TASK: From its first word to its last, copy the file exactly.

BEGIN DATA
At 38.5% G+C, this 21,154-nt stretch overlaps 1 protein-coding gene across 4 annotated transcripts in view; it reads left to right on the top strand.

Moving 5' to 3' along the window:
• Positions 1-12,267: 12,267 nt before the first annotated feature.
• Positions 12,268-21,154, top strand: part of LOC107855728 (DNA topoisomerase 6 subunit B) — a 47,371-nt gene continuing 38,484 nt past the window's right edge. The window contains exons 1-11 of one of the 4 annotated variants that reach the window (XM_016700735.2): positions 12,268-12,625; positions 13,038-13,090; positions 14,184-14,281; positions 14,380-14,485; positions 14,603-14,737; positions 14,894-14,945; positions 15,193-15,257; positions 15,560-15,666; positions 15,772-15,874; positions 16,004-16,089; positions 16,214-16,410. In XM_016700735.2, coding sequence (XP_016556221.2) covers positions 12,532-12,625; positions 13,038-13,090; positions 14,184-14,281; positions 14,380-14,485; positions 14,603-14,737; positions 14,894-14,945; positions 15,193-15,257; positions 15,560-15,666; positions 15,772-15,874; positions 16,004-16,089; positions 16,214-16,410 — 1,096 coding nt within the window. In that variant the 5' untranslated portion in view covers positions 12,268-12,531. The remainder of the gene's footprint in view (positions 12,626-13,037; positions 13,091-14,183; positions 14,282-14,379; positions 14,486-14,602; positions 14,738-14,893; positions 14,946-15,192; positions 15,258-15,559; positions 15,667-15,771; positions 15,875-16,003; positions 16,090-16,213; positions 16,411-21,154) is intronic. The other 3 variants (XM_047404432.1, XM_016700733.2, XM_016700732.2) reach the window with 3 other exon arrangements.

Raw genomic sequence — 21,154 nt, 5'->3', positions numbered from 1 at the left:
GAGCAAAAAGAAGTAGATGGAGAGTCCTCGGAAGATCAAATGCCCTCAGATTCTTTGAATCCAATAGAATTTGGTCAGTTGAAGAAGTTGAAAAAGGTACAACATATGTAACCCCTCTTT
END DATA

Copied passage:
At 38.5% G+C, this 21,154-nt stretch overlaps 1 protein-coding gene across 4 annotated transcripts in view; it reads left to right on the top strand.

Moving 5' to 3' along the window:
• Positions 1-12,267: 12,267 nt before the first annotated feature.
• Positions 12,268-21,154, top strand: part of LOC107855728 (DNA topoisomerase 6 subunit B) — a 47,371-nt gene continuing 38,484 nt past the window's right edge. The window contains exons 1-11 of one of the 4 annotated variants that reach the window (XM_016700735.2): positions 12,268-12,625; positions 13,038-13,090; positions 14,184-14,281; positions 14,380-14,485; positions 14,603-14,737; positions 14,894-14,945; positions 15,193-15,257; positions 15,560-15,666; positions 15,772-15,874; positions 16,004-16,089; positions 16,214-16,410. In XM_016700735.2, coding sequence (XP_016556221.2) covers positions 12,532-12,625; positions 13,038-13,090; positions 14,184-14,281; positions 14,380-14,485; positions 14,603-14,737; positions 14,894-14,945; positions 15,193-15,257; positions 15,560-15,666; positions 15,772-15,874; positions 16,004-16,089; positions 16,214-16,410 — 1,096 coding nt within the window. In that variant the 5' untranslated portion in view covers positions 12,268-12,531. The remainder of the gene's footprint in view (positions 12,626-13,037; positions 13,091-14,183; positions 14,282-14,379; positions 14,486-14,602; positions 14,738-14,893; positions 14,946-15,192; positions 15,258-15,559; positions 15,667-15,771; positions 15,875-16,003; positions 16,090-16,213; positions 16,411-21,154) is intronic. The other 3 variants (XM_047404432.1, XM_016700733.2, XM_016700732.2) reach the window with 3 other exon arrangements.

Raw genomic sequence — 21,154 nt, 5'->3', positions numbered from 1 at the left:
GAGCAAAAAGAAGTAGATGGAGAGTCCTCGGAAGATCAAATGCCCTCAGATTCTTTGAATCCAATAGAATTTGGTCAGTTGAAGAAGTTGAAAAAGGTACAACATATGTAACCCCTCTTT